4 Tips From Psychologists To Protect Yourself From Selfish People

4 Tips From Psychologists To Protect Yourself From Selfish People

We regularly encounter two types of people – the givers and the takers. The givers are the generous ones, while the takers are the toxic and selfish ones. Famous organisational psychologist and bestselling author Adam Grant defines takers in his famous Ted Talk as “people who are self-serving in their interactions”.. He points out that, for takers “it is all about what you can do for me”.

Beyond the simple definition, how do you identify a selfish person or a taker? Psychotherapist and author Diane Barth says there are two primary characteristics of selfishness:

– Being concerned excessively or exclusively with oneself.
– Having no regard for the needs or feelings of others.

If you are someone who doesn’t belong to the group of takers and identify yourself as a giver, then do remember that nice people often finish last.
“If you want to be a generous giver, you have to watch out for selfish takers,” says Adam Grant . And these takers can come in any form – from “the boss who dumps the grunt work on you and then steals the glory, the colleague who hogs the floor in the meeting, the customer who feels entitled to all of your time, to the new hire who eats your salad from the fridge, and then complains that he didn’t like the dressing.”

So, how do you protect yourself from, or deal successfully with selfish takers? Here are four tips.

1. Look For Bright Spots

Adam Grant says “most takers are not bad people”, in most cases “they’ve just become cynical after getting burnt one too many times or being taught that the corporate world is a dog-eat-dog place”. This is in line with why we often hear, ‘no one is born as a bad person, it is the circumstance that turns them so’.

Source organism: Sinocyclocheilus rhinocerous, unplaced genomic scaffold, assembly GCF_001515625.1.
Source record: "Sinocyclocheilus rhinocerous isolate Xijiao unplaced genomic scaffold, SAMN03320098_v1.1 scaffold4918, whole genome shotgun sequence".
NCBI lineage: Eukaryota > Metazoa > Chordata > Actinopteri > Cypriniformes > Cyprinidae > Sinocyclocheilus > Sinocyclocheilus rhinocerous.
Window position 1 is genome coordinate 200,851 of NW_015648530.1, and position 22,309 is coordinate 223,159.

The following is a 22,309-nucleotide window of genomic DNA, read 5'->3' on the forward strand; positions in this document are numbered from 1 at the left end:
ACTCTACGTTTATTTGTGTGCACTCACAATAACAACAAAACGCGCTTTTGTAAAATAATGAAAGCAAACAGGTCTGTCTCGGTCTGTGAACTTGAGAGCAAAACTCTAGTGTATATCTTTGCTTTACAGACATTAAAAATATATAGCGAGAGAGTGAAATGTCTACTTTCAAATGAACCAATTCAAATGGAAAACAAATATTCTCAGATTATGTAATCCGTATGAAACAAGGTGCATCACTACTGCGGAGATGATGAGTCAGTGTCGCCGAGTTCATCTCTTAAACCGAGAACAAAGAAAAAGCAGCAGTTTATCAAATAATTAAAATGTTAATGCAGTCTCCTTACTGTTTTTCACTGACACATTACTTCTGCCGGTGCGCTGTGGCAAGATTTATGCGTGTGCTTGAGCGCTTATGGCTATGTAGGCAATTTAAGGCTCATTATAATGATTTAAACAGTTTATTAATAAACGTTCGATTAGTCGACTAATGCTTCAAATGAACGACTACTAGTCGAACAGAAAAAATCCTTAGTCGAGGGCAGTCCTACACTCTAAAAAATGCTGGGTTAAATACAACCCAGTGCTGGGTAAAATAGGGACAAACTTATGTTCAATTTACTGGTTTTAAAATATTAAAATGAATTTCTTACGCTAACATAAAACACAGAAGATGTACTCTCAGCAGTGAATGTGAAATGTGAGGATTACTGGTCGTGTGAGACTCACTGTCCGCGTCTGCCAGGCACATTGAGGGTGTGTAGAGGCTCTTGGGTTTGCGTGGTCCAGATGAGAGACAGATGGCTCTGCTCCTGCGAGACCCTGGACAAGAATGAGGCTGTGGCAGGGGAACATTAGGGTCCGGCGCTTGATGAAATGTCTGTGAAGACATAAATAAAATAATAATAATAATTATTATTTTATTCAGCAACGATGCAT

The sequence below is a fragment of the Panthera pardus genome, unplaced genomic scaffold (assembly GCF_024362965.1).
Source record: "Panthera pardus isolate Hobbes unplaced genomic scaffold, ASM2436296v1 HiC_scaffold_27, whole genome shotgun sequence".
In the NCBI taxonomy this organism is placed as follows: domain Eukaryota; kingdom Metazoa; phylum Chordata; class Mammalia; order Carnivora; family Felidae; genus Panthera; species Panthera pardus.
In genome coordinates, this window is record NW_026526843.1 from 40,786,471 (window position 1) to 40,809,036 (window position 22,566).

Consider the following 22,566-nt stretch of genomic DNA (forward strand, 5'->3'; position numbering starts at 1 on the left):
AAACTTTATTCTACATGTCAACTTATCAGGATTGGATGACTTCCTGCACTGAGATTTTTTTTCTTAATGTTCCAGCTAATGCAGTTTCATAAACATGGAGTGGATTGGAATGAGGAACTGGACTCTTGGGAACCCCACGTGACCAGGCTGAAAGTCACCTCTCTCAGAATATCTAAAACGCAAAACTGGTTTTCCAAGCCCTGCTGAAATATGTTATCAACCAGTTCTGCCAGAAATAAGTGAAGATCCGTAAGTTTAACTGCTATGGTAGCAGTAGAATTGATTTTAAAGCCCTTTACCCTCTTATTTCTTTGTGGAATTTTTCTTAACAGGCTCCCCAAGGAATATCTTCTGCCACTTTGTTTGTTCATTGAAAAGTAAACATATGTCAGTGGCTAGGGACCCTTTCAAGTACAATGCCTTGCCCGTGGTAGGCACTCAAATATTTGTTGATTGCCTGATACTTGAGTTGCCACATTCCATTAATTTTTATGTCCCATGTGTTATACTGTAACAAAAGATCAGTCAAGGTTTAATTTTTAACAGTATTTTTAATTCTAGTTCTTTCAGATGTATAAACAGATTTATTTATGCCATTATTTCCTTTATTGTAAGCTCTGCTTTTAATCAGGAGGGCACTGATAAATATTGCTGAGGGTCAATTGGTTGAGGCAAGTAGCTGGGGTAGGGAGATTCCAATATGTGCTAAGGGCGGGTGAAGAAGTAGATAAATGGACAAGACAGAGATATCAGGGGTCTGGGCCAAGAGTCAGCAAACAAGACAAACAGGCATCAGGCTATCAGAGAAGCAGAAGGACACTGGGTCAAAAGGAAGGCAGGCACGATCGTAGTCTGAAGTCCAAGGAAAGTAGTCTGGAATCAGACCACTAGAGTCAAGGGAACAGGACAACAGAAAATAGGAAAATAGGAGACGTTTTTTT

If you are a believer of that assumption, then pay attention to the actions and behaviors of the takers. At some point, you will notice moments when they are less selfish. “The trick is to figure out what those bright spots have in common, so you can connect with their motivation”, adds Adam.

2. Give Reputational Feedback

Nobody likes being called names. Despite being selfish, arrogant or cruel, most of us like to believe that we are nice people with good qualities.

Few people want to look in the mirror and see a taker staring back at them. And even fewer want to be known as a taker. Writer Cheryl Strayed says, “We often become our kindest, most ethical selves only by seeing what it feels like to be a selfish jackass first.”

The strategy here is to directly let the other person know that they have a bad reputation. Make it clear directly and since no one wants to be branded a selfish person, they will take necessary actions to make sure that particular reputation doesn’t stick with them.

3. Understand their motivation

Psychoanalyst Diane Barth points out that we often make wrong assumptions about what motivates people. If you can get behind the behavior and discover what motivates them, you will have a better chance of responding in a way that might make it less powerful.

One of the interesting things about takers is that if you know their goals, their behavior is fairly predictable. If you can persuade them to see how being selfish jeopardizes their goals or interests, then you are giving them a reason to shift their behavior.

4. Be a Matcher

In his Ted Talk titled ‘Are you a giver or a taker?’, Adam Grant speaks about a third kind of personality apart from the giver and taker – the matcher. He says the result from his survey of over 30,000 people points to the fact that most of the people are matchers, the middle ground between a taker and a giver.

A matcher only gives in when he gets something in return . Similarly, a matcher is always open to be giving towards people from whom they have taken something. A favor returned for a favor received, quid-pro-quo, that is the tagline of a matcher.

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